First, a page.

Last edited by davido30093; 03-25-2013, 05:23 PM.

                Comment


                • #9
                  Originally posted by davido30093 View Post
                  As I stated in an earlier post, that welder should work quite well on a 50 amp circuit, #6 AWG, with a 50 or 60 amp breaker. The NEC code has a multiplier of .55 for the 30% duty cycle. .55X100 A input = 55 amps. It would actually be a little less than that because your supply voltage is probably closer to 240 than 230. And remember this is at max output at max duty cycle. You should be fine on a 50 amp circuit with a 50 or 60 amp breaker. Using the 60 amp breaker also meets code because of the 30% duty cycle. Just don't use the 60 amp breaker with other devices on that circuit.

                  If you have concerns, see NEC code Sections 630.11 and 630.12
                  Thanks! I'll try it on the dedicated 50A 240V circuit I already have in place and then put in a dedicated 60A 240V circuit for my MM 252.

                  I'll have to see if it works first of course.

                  Comment


                  • #10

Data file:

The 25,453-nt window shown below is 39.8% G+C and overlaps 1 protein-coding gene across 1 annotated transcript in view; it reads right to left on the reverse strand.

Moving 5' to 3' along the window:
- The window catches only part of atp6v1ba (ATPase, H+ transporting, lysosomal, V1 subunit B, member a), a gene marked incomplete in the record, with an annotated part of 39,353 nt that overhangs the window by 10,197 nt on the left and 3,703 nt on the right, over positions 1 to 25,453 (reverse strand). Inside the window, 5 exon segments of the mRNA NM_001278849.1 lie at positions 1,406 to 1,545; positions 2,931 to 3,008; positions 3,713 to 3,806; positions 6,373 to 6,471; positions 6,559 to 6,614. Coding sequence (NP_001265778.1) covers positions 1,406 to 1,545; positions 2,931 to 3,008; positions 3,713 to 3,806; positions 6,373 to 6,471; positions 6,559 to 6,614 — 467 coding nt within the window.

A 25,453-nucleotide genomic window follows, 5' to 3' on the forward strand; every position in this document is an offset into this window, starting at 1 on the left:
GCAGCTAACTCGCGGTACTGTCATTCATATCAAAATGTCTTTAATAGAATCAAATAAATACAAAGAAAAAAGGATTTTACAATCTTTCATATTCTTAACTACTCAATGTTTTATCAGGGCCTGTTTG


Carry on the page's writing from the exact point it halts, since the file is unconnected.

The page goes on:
OK took some pictures of the dinosaur I brought home. This is the first welder I ever learned to strike an arc with when I was 7 yrs old. So I know it has to be pretty old.

                    It is an Airco Easy Arc AC/DC 250
                    https://www.dropbox.com/sh/yoidubb9ai7k9z2/O-UCm0J0AB

                    Also took some pictures of my new Millermatic 252 I picked up Friday. Just have to get a bottle for it so I can try it out.
                    https://www.dropbox.com/sh/hun2v9war3hlnna/IRH4f5XLNS

                    While I was visiting home, I took a few pictures of the beast stick welder I use to use every summer in the shop, I didn't realize it was 3-phase until now. I wonder how the old Easy Arc will compare to it.
                    https://www.dropbox.com/sh/h4mm475x8cgspgf/TOhYZrc8bC

                    All these years I've been away, I always thought it was a Miller since it was blue, but looking at it now it is an IdealArc Lincoln.

                    There was also the an IdealArc 250 there we always used (looks like the cracker boxes with the rounded top corners on it, but MUCH bigger). I was not working and looked like someone had pulled the cover on it to check it out. It also was another beast of a welder but the IdealArc shown above was always a better machine, probably because it was a bigger welder.

                    Comment